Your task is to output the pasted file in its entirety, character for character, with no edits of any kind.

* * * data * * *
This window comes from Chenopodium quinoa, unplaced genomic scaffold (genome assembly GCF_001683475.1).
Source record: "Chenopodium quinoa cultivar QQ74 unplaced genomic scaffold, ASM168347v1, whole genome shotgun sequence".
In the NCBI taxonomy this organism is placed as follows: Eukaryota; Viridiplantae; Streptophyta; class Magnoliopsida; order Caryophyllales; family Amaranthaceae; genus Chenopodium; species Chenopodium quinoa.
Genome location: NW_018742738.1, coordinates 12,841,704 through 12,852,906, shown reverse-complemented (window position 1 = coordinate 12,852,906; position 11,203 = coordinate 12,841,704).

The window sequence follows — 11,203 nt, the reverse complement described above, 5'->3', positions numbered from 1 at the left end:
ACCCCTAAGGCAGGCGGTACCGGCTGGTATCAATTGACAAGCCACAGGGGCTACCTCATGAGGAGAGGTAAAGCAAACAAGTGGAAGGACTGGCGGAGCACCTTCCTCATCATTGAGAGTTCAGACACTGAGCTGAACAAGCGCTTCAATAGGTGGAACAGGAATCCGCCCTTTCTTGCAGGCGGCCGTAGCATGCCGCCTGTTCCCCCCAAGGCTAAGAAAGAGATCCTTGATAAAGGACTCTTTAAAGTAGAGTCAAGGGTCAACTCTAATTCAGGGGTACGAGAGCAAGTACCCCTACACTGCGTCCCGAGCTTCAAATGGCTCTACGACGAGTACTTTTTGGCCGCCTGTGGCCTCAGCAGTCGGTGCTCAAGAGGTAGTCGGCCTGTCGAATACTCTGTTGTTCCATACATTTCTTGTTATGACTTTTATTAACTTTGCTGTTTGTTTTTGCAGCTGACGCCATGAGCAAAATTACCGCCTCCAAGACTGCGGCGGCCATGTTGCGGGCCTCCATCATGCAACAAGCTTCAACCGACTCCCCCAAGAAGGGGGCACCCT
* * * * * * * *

This window comes from Chenopodium quinoa, unplaced genomic scaffold (genome assembly GCF_001683475.1).
Source record: "Chenopodium quinoa cultivar QQ74 unplaced genomic scaffold, ASM168347v1, whole genome shotgun sequence".
In the NCBI taxonomy this organism is placed as follows: Eukaryota; Viridiplantae; Streptophyta; class Magnoliopsida; order Caryophyllales; family Amaranthaceae; genus Chenopodium; species Chenopodium quinoa.
Genome location: NW_018742738.1, coordinates 12,841,704 through 12,852,906, shown reverse-complemented (window position 1 = coordinate 12,852,906; position 11,203 = coordinate 12,841,704).

The window sequence follows — 11,203 nt, the reverse complement described above, 5'->3', positions numbered from 1 at the left end:
ACCCCTAAGGCAGGCGGTACCGGCTGGTATCAATTGACAAGCCACAGGGGCTACCTCATGAGGAGAGGTAAAGCAAACAAGTGGAAGGACTGGCGGAGCACCTTCCTCATCATTGAGAGTTCAGACACTGAGCTGAACAAGCGCTTCAATAGGTGGAACAGGAATCCGCCCTTTCTTGCAGGCGGCCGTAGCATGCCGCCTGTTCCCCCCAAGGCTAAGAAAGAGATCCTTGATAAAGGACTCTTTAAAGTAGAGTCAAGGGTCAACTCTAATTCAGGGGTACGAGAGCAAGTACCCCTACACTGCGTCCCGAGCTTCAAATGGCTCTACGACGAGTACTTTTTGGCCGCCTGTGGCCTCAGCAGTCGGTGCTCAAGAGGTAGTCGGCCTGTCGAATACTCTGTTGTTCCATACATTTCTTGTTATGACTTTTATTAACTTTGCTGTTTGTTTTTGCAGCTGACGCCATGAGCAAAATTACCGCCTCCAAGACTGCGGCGGCCATGTTGCGGGCCTCCATCATGCAACAAGCTTCAACCGACTCCCCCAAGAAGGGGGCACCCT